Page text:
Being Malaysians, we love to hear how great our fellow Malaysians are doing out of the country and very often, we would flood the social media with congratulatory messages on their achievements.
One example is Malaysian born Senator Penny Wong, who was recently appointed Minister for Foreign Affairs in Australia. Unfortunately, she has met with several criticism for identifying herself as a Malaysian.
In a selfie posted on her official Twitter account, she welcomed Sam Lim, another fellow Malaysian born Australian politician, who is the latest member to the Australian Labor Party, which she is also a part of.
And the Malaysian caucus has doubled! pic.twitter.com/GbaIDjwHvq— Senator Penny Wong (@SenatorWong) June 1, 2022
Her tweet has since drawn criticism from some Malaysian netizens for still calling herself a Malaysian.
According to them, Wong and Lim do not qualify to call themselves Malaysians as they have chosen to leave their home country to serve another.
One netizen even pointed out that she had moved to Australia for a better life, but “the rest of us here are still fighting to improve democracy and quality of life in Malaysia.”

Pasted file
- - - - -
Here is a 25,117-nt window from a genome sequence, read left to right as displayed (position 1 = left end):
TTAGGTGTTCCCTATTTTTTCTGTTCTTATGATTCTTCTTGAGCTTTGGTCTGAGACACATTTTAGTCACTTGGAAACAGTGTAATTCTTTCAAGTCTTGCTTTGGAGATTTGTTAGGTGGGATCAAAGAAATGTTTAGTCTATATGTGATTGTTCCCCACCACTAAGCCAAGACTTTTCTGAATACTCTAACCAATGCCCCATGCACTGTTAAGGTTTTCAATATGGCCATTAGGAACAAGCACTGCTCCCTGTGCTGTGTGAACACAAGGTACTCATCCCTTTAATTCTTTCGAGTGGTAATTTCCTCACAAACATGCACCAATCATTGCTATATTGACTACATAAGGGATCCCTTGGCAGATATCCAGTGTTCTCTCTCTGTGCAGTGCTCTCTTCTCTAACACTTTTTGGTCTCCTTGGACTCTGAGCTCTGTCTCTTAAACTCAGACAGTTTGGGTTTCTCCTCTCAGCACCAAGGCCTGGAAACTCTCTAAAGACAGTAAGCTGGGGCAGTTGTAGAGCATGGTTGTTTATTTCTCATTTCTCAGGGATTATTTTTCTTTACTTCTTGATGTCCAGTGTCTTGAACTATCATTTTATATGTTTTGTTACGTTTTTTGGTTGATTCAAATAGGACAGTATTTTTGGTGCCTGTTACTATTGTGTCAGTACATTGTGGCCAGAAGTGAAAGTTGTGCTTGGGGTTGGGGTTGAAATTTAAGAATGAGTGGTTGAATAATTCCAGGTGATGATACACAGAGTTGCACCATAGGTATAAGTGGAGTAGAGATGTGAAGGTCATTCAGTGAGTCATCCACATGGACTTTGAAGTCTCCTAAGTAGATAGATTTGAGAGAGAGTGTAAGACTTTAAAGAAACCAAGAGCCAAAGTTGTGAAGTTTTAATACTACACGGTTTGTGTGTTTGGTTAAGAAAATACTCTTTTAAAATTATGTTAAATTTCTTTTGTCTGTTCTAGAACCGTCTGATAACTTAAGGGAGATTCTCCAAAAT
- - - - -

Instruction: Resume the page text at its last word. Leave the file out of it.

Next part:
“Don’t call yourself Malaysian.” the netizen said.
Meanwhile, there were some Malaysians who disagree with those spreading bitterness. They feel that they had no right to determine whether someone identifies as Malaysian or not.
A netizen explained that despite Wong and other Malaysian-born are now holding foreign passports, they still deserve to call themselves Malaysians.
This is because the place of birth is one of the things that make up an individual’s identity. Hence, having been born in Malaysia is one important aspect of someone feeling like a Malaysian.
Where you are born still matters. You don't get to erase one because of the other. I don't think it's your place to erase part of someone's background/identity.— Irena De Filippou (@crispy_igdf) June 2, 2022
“Where you are born still matters. You don’t get to erase one because of the other (where you currently reside),” said a netizen.
With this, they pointed out that being Malaysian is much more than one’s citizenship because we have a national culture.
“So, even when a Malaysian lets go of their citizenship, they can still remain one in their ways and heart. It’s an emotional thing.” said another netizen.
What do you think about this debate? Do you think those who had given up their citizenship here still qualify to call themselves Malaysian? Share your thoughts!